text book – section addressing professional values H u m a n i t i e s
Professional Values Case Study: Reading
To begin this assignment, you will need to access and read the following sources:
- The ACA Code of Ethics Preamble at:
- Your text book – section addressing professional values/principle ethics
Read these resources, focusing on professional values/principle ethics.
Professional Values Case Study: Short Answer Exercise
After you have reviewed each resource you will access the Professional Values Case Study short answer exercise quiz. This quiz consists of 10 brief case study questions. Once you begin the assignment submission, you will have 3 hours to complete it.
Read each case study and identify the professional value that is being violated in the case study. For this assignment, there is an assumption that all of the cases will violate the principles of nonmalfecence and/or beneficence. For your answers, you will only focus on the remaining values (autonomy, fidelity, veracity and justice). Each case has one (1) primary value indicated.
After you provide the value for the case study, you will provide a rationale for your answer that is no longer than 50 words.
1. An experienced career counselor works for a community agency that covers a broad range of services to clients. Two clients come in to see the counselor. The first client is a respected member of the community and is a department head in the local government. The second client is a part time employee at a factory who has had several arrests and is well known in the community for being intoxicated in public. Both clients come to the counselor wanting career counseling. The counselor recommends a full career assessment, that involves four separate career tests, for the first client. The counselor does not administer any career tests to the second client because she knows they are expensive, time consuming, and “a waste of time” for someone with an “addiction problem.”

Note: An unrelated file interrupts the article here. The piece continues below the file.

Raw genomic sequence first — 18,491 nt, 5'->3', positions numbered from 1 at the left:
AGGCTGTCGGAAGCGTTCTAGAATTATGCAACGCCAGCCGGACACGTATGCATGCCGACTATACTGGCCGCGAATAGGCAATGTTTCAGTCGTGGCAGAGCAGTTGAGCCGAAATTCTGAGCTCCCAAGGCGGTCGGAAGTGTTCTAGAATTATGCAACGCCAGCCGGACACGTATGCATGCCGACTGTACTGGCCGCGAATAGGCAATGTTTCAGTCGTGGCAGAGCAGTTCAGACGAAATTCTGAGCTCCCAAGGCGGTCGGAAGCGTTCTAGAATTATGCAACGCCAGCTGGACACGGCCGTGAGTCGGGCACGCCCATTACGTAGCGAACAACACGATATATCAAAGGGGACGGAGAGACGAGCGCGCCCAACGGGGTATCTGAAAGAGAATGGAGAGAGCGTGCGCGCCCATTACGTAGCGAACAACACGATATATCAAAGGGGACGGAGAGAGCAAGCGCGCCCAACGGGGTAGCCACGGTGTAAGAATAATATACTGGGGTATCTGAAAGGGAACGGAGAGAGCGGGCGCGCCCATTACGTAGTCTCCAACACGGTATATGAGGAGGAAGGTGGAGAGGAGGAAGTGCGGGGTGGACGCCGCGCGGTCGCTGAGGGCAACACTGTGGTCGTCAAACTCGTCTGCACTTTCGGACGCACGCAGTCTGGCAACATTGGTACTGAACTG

2. A college student comes in with an eating disorder. The client is assigned to a counselor who has experience working with college students but not eating disorders. The counselor is aware that she lacks the knowledge and skills to work effectively with a client with an eating disorder but does not inform the client that she has no experience.
3. A marriage counselor has been working with a couple for the past six months. The couple started counseling to decide whether they wanted to continue in the marriage or divorce. The counselor believes that marriage should be for life. He has helped the couple see the roots of their unhappiness in the marriage, as well as, the benefits and consequences of remaining married or divorcing. One day the couple walks in and tells the counselor they have decided to move forward with a divorce. The counselor begins to tell the couple all the reasons they should not divorce and how their choice is wrong.
4. A master’s level counseling student is feeling overwhelmed due to having a major paper. She has worked overtime for the past two weeks and her oldest child has a stomach virus, limiting the time she has to spend on researching and writing the paper. In a panic, she goes online and finds an online service that, for a small fee, will provide her sections of the paper, guaranteeing the information will not be detectable by any plagiarism program. She decides to use the service for the paper.